It’s hard to keep things fresh after six installments of a franchise. Expectations need to be met. When it comes to Forza, the graphics need to be better, there needs to be more cars, more tracks, the UI needs to be smoothed out–it’s that sort of thing. Forza Mororsport 6 doesn’t do anything revolutionary here, but the changes that have been made are worthwhile.
What Is It?
Forza Motorsport 6 is the latest edition of the popular Xbox racing franchise. Though the Forza series has split into two at this point—with Horizon being an open world, fun filled party of a game— the Motorsport series retains its focus on circuit racing. It makes some changes to its structure that streamline things, though not all of these changes end up working as well as they may have been intended to.
Why Should I Care?
I mentioned above that Forza 6 has gone back to being more focused on circuit racing. This is evident in the way the game’s career mode is now structured. In Forza 5, for instance, circuit events were intermixed with special event types like Top Gear bowling, Autocross, or Overtaking challenges. In theory, this gives players a wide variety of event types to participate in. Unfortunately, this also meant that you would have to slog through many events that you might not care for. These special event types have been put into their own section now and are mostly optional. You can challenge yourself to them if you like and reap the XP and rewards, but if you don’t want to knock over bowling pins in your car, you no longer have to.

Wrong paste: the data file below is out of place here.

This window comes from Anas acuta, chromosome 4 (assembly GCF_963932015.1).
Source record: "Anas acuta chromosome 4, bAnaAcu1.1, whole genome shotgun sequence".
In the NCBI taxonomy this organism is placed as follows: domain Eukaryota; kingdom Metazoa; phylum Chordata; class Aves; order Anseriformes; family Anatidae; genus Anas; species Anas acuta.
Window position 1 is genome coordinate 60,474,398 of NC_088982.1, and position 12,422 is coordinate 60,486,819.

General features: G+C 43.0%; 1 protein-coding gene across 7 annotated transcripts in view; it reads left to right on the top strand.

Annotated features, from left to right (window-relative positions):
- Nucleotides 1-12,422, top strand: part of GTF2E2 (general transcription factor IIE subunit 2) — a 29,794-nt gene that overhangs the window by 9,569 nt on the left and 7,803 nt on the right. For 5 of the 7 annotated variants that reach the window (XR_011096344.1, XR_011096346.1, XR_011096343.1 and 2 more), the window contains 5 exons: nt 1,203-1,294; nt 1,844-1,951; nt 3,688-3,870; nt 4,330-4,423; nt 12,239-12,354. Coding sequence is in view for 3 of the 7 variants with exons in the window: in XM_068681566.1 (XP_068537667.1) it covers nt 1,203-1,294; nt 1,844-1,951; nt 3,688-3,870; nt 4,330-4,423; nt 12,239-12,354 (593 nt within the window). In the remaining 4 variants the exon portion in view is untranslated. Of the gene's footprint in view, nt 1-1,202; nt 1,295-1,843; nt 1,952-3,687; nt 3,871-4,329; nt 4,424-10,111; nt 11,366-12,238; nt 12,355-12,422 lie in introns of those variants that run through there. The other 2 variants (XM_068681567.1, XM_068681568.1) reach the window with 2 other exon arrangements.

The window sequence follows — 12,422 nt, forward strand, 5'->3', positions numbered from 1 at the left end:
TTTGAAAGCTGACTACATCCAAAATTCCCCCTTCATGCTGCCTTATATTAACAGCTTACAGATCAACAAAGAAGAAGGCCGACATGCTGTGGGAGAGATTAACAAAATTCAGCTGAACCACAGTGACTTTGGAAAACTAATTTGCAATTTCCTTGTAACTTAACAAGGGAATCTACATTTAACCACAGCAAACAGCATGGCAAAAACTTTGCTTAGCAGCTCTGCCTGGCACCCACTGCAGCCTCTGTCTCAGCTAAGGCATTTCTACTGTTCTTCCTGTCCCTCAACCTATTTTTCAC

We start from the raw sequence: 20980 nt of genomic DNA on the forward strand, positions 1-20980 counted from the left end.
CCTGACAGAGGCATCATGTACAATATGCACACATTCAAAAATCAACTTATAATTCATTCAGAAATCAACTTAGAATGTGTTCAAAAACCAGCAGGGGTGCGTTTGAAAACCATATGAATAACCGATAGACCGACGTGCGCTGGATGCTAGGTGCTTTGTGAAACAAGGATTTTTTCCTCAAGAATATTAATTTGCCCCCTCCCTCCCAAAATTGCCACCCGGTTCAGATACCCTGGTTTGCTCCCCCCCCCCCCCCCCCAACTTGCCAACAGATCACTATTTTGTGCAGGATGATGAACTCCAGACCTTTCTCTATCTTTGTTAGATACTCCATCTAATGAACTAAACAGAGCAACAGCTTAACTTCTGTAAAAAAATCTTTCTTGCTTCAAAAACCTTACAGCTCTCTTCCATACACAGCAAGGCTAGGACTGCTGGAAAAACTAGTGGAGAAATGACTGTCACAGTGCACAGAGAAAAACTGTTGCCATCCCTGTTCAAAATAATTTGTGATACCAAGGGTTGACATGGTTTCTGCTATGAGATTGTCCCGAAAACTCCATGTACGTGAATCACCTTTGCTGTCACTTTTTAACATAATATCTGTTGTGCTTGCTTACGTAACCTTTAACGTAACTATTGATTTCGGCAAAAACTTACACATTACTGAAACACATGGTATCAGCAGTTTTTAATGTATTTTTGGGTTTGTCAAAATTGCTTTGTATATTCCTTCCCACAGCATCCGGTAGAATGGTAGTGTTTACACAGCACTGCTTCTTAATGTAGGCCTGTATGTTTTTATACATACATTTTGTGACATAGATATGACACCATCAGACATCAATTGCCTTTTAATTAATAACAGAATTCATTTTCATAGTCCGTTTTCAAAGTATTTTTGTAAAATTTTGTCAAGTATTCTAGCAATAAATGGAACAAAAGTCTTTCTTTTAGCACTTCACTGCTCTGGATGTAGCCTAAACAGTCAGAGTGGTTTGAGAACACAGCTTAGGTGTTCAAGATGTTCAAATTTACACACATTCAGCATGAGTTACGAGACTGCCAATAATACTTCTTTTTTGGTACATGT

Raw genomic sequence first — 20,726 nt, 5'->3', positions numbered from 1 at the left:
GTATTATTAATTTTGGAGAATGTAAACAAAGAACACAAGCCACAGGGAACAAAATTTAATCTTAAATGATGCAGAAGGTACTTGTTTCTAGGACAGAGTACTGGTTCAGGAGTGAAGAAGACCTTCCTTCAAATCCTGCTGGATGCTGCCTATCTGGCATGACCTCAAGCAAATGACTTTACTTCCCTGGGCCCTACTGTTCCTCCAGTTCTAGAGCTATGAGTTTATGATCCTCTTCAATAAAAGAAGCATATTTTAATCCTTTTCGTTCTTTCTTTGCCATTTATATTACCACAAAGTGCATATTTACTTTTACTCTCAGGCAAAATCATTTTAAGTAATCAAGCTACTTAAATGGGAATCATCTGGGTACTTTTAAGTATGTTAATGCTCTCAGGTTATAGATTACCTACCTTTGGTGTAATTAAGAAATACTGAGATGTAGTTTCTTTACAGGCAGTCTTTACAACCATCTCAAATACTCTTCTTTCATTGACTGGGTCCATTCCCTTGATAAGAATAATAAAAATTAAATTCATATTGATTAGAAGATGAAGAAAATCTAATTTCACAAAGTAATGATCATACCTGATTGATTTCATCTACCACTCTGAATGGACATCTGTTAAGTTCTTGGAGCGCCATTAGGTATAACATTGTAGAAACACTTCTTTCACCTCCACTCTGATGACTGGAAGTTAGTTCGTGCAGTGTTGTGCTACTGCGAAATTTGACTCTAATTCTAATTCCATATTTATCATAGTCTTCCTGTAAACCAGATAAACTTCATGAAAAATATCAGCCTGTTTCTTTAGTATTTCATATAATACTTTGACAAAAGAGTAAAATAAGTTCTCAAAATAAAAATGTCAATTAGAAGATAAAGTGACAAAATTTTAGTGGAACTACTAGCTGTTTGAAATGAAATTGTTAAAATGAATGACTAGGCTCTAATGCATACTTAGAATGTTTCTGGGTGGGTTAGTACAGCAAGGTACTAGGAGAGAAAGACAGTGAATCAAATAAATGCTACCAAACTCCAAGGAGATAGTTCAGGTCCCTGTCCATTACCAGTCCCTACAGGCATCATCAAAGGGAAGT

The career mode is now divided into Volumes encompassing a particular subset of available vehicles. You’ll start with Compacts and Hot Hatches, and as you progress through the volumes you’ll work your way up to the full-blown, purpose-built racing machines. This is a nice idea in theory, again, but in practice it makes the career feel like a grind for series veterans who have to go through all the less potent cars in order to get back to where they’re comfortable. The linear way the Volumes are set up won’t be a problem for newcomers who will not be ready for a Le Mans racer, but I can’t help but feel like having the option for players to jump around and do what they like would have been a good thing to have. This is made even more annoying as you level up and earn prize spins.